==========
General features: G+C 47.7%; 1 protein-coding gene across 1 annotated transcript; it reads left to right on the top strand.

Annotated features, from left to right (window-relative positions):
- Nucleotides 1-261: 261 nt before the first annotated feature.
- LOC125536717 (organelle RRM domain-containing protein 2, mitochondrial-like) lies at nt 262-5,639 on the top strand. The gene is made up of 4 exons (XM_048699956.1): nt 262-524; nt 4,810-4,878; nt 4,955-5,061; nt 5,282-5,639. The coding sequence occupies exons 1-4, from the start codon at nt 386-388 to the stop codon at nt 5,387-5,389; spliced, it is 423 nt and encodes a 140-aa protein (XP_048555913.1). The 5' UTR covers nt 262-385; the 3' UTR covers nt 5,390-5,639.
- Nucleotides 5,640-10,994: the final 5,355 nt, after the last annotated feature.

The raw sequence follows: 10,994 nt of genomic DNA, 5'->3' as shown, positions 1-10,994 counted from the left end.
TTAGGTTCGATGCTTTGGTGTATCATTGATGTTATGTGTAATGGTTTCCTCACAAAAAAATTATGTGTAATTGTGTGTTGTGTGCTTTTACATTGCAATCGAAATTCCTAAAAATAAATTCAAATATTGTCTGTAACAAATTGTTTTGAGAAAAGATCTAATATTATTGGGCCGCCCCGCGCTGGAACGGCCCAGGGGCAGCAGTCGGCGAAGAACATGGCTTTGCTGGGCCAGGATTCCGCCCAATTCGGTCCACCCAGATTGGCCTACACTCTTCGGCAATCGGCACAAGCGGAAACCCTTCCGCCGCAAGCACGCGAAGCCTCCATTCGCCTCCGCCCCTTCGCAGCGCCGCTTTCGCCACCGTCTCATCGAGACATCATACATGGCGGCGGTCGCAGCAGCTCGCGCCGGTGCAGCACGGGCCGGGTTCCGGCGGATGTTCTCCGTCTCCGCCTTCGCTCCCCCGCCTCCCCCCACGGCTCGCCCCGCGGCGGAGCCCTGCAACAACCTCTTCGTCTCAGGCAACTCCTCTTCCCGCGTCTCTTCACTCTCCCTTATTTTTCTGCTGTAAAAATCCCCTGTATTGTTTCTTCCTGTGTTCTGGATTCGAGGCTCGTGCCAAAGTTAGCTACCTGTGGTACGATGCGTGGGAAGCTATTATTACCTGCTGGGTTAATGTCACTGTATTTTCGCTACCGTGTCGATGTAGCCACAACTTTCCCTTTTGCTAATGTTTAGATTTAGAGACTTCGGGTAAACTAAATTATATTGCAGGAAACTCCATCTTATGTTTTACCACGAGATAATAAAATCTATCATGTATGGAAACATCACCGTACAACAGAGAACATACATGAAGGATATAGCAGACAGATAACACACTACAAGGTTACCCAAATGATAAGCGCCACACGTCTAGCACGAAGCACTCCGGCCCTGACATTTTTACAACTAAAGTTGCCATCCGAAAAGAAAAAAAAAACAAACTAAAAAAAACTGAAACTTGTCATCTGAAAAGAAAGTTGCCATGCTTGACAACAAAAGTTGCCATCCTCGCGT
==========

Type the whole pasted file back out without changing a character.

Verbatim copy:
General features: G+C 47.7%; 1 protein-coding gene across 1 annotated transcript; it reads left to right on the top strand.

Annotated features, from left to right (window-relative positions):
- Nucleotides 1-261: 261 nt before the first annotated feature.
- LOC125536717 (organelle RRM domain-containing protein 2, mitochondrial-like) lies at nt 262-5,639 on the top strand. The gene is made up of 4 exons (XM_048699956.1): nt 262-524; nt 4,810-4,878; nt 4,955-5,061; nt 5,282-5,639. The coding sequence occupies exons 1-4, from the start codon at nt 386-388 to the stop codon at nt 5,387-5,389; spliced, it is 423 nt and encodes a 140-aa protein (XP_048555913.1). The 5' UTR covers nt 262-385; the 3' UTR covers nt 5,390-5,639.
- Nucleotides 5,640-10,994: the final 5,355 nt, after the last annotated feature.

The raw sequence follows: 10,994 nt of genomic DNA, 5'->3' as shown, positions 1-10,994 counted from the left end.
TTAGGTTCGATGCTTTGGTGTATCATTGATGTTATGTGTAATGGTTTCCTCACAAAAAAATTATGTGTAATTGTGTGTTGTGTGCTTTTACATTGCAATCGAAATTCCTAAAAATAAATTCAAATATTGTCTGTAACAAATTGTTTTGAGAAAAGATCTAATATTATTGGGCCGCCCCGCGCTGGAACGGCCCAGGGGCAGCAGTCGGCGAAGAACATGGCTTTGCTGGGCCAGGATTCCGCCCAATTCGGTCCACCCAGATTGGCCTACACTCTTCGGCAATCGGCACAAGCGGAAACCCTTCCGCCGCAAGCACGCGAAGCCTCCATTCGCCTCCGCCCCTTCGCAGCGCCGCTTTCGCCACCGTCTCATCGAGACATCATACATGGCGGCGGTCGCAGCAGCTCGCGCCGGTGCAGCACGGGCCGGGTTCCGGCGGATGTTCTCCGTCTCCGCCTTCGCTCCCCCGCCTCCCCCCACGGCTCGCCCCGCGGCGGAGCCCTGCAACAACCTCTTCGTCTCAGGCAACTCCTCTTCCCGCGTCTCTTCACTCTCCCTTATTTTTCTGCTGTAAAAATCCCCTGTATTGTTTCTTCCTGTGTTCTGGATTCGAGGCTCGTGCCAAAGTTAGCTACCTGTGGTACGATGCGTGGGAAGCTATTATTACCTGCTGGGTTAATGTCACTGTATTTTCGCTACCGTGTCGATGTAGCCACAACTTTCCCTTTTGCTAATGTTTAGATTTAGAGACTTCGGGTAAACTAAATTATATTGCAGGAAACTCCATCTTATGTTTTACCACGAGATAATAAAATCTATCATGTATGGAAACATCACCGTACAACAGAGAACATACATGAAGGATATAGCAGACAGATAACACACTACAAGGTTACCCAAATGATAAGCGCCACACGTCTAGCACGAAGCACTCCGGCCCTGACATTTTTACAACTAAAGTTGCCATCCGAAAAGAAAAAAAAAACAAACTAAAAAAAACTGAAACTTGTCATCTGAAAAGAAAGTTGCCATGCTTGACAACAAAAGTTGCCATCCTCGCGT